Psephologists are adamant that the uncertainty triggered by last Saturday’s electoral stalemate will not precipitate a move to nation-wide computerised voting, even though the outcome of the count looks like it won’t be known until next week.
According to the ABC, three seats are still in doubt after Saturday’s poll, with Corangamite, Hasluck and Brisbane waiting on postal votes and pre-poll votes to decide an outcome. Tony Abbott and Julia Gillard are sweating on the results of those seats, as they look to negotiate with the independent and Green MPs who will hold the balance of power in the House of Representatives.
But ABC psephologist Antony Green said that the idea of implementing electronic voting for a general election was “fanciful” and that it could only be done by holding a poll over a number of days.
“If people think the sheer complexity of paper voting is huge, then imagine the cost of setting up a nation-wide network for computerised voting,” Green told Crikey. “There is no way you could justify the cost of electronic voting on a single day.”
Save up to 50% on a year of Crikey
Choose what you pay, from $99.
Crikey electoral expert Charles Richardson agreed, saying that the sluggish return of electoral results was no reason to move to federal e-voting. He also described the speed of computerised counting as a “great red herring”.
“The reason counting slow is because we need to wait for postal votes,” Richardson told Crikey. “Computerised voting isn’t going to do much about that unless you install computers in every embassy around the world, which is wildly impractical.”
But Antony Green said that one way to cut down in the delay of results could be to computerise postal votes and pre-poll votes. According to the AEC, around 12% of votes cast in the federal election are declaration votes.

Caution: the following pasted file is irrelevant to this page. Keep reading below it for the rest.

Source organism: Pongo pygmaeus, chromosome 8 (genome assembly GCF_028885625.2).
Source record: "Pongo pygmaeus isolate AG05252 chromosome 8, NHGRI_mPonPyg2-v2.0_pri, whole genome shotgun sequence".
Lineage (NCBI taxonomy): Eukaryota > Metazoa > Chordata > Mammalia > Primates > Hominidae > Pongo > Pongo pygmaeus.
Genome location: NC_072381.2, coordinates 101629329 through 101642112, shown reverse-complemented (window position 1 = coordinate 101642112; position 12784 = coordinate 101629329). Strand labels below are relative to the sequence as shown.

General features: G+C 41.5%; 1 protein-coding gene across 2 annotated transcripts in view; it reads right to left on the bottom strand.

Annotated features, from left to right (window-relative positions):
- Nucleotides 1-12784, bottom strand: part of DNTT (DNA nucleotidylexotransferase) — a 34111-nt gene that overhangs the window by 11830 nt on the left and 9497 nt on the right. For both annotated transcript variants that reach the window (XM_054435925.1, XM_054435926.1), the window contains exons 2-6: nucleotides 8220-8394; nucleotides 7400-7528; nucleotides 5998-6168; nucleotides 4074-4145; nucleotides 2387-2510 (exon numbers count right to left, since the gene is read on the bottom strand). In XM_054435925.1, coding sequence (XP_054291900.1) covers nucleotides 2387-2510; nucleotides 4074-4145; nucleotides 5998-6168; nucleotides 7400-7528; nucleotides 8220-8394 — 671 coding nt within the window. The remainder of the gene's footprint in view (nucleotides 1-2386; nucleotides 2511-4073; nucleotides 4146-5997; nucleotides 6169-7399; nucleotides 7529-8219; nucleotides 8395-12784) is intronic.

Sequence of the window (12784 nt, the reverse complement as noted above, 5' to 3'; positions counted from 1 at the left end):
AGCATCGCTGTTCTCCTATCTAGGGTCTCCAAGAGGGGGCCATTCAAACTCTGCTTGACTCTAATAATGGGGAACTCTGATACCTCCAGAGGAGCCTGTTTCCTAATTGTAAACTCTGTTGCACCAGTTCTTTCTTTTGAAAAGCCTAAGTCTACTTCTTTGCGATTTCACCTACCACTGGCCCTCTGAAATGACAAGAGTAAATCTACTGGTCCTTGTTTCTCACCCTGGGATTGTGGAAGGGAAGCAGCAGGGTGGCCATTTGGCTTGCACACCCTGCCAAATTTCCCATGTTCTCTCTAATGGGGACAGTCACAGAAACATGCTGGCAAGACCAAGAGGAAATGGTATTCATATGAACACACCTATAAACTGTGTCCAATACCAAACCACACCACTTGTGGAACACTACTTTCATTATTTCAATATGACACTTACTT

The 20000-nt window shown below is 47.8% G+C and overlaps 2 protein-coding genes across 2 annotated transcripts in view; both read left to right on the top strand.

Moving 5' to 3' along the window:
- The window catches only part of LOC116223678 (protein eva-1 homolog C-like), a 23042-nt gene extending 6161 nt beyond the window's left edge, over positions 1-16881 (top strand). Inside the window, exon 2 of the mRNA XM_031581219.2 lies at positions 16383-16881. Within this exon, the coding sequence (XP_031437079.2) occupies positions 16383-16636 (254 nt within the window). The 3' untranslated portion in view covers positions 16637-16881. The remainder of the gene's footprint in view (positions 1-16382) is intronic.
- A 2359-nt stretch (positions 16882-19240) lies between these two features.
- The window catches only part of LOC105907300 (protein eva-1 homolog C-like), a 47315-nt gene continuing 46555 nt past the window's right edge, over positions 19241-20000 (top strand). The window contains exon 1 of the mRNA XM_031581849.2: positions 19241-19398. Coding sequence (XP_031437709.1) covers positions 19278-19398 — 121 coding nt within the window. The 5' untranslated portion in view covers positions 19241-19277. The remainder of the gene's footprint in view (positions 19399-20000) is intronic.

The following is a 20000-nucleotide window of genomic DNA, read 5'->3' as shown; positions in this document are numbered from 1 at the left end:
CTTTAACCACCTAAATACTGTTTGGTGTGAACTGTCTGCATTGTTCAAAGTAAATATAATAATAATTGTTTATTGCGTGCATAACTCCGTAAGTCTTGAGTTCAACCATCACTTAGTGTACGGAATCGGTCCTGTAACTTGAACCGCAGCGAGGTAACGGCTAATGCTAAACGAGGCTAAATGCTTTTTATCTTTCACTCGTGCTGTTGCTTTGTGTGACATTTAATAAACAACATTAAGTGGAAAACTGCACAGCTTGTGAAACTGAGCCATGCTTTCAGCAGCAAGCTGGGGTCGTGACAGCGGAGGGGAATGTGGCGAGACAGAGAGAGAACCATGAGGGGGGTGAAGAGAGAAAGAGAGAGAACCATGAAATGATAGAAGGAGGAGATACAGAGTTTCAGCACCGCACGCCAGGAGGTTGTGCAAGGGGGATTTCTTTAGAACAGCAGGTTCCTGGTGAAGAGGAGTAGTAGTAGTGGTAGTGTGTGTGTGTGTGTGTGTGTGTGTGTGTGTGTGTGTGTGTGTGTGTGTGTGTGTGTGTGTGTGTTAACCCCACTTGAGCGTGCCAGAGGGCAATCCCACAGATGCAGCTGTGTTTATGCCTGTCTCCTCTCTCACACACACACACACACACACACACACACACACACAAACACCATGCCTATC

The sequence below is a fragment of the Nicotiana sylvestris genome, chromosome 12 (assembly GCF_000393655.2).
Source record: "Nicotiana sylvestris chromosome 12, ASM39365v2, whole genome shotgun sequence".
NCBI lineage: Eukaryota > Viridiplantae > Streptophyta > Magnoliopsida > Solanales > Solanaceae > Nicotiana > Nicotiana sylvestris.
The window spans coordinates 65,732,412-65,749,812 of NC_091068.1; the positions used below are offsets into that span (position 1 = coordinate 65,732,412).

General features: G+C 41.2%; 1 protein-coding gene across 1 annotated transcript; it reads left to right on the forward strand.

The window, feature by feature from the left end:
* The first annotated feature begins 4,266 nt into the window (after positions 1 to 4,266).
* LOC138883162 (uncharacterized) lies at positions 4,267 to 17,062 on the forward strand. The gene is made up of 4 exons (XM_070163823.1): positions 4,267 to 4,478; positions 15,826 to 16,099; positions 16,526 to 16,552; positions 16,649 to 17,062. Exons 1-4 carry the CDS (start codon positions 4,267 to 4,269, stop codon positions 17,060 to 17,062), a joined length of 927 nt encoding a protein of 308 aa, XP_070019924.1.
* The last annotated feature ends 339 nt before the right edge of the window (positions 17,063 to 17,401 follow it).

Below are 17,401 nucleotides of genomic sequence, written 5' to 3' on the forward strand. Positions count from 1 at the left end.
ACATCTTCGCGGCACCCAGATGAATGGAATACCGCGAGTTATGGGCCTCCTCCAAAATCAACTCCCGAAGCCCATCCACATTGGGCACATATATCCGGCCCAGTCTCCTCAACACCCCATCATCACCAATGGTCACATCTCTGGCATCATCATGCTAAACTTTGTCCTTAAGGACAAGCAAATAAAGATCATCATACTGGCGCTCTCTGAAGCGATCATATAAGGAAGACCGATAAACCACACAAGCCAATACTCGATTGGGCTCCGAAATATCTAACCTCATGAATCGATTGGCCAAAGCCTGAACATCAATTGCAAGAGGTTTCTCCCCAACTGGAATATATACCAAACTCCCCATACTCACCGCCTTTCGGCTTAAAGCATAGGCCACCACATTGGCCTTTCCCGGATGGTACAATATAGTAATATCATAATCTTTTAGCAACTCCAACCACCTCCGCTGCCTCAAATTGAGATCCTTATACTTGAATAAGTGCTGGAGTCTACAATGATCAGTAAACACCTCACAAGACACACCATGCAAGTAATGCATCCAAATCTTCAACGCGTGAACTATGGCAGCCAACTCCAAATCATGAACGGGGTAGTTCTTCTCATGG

“All paper votes cast on the day have been counted, the reason we are waiting is because of absent votes and postal votes,” said Green. “Some of those votes could be counted more quickly. It’s the paperwork that is the issue, verifying declaration votes at both ends.”
Green pointed to recent ACT elections as an example of where electronic voting systems have been used successfully at pre-poll locations. More than 40,000 votes were cast at the 2008 election using the electronic system, accounting for around 20% of all voters.
“If you could computerise voting in polling centres overseas, then you could cut down the paperwork and time taken to count votes,” said Green. “The amount of paperwork involved in voting in London or Kazakhstan is enormous, they have to have enough ballot paper for every senate ballot and every electorate in the country.”
Green also said that pre-poll voting in big town hall centres in Melbourne or Sydney could be made electronic, which would help to reduce any hold-up.
Despite the delay in the results, Charles Richardson said the AEC had done an “excellent job” and that Australia had one of the “greatest systems of electoral administration in the world”.
“If you compare Australia with Britain earlier in the year, they saw a tremendous amount of queuing and delay,” said Richardson. “Not to mention the chaos we have witnessed in the United States in recent times.”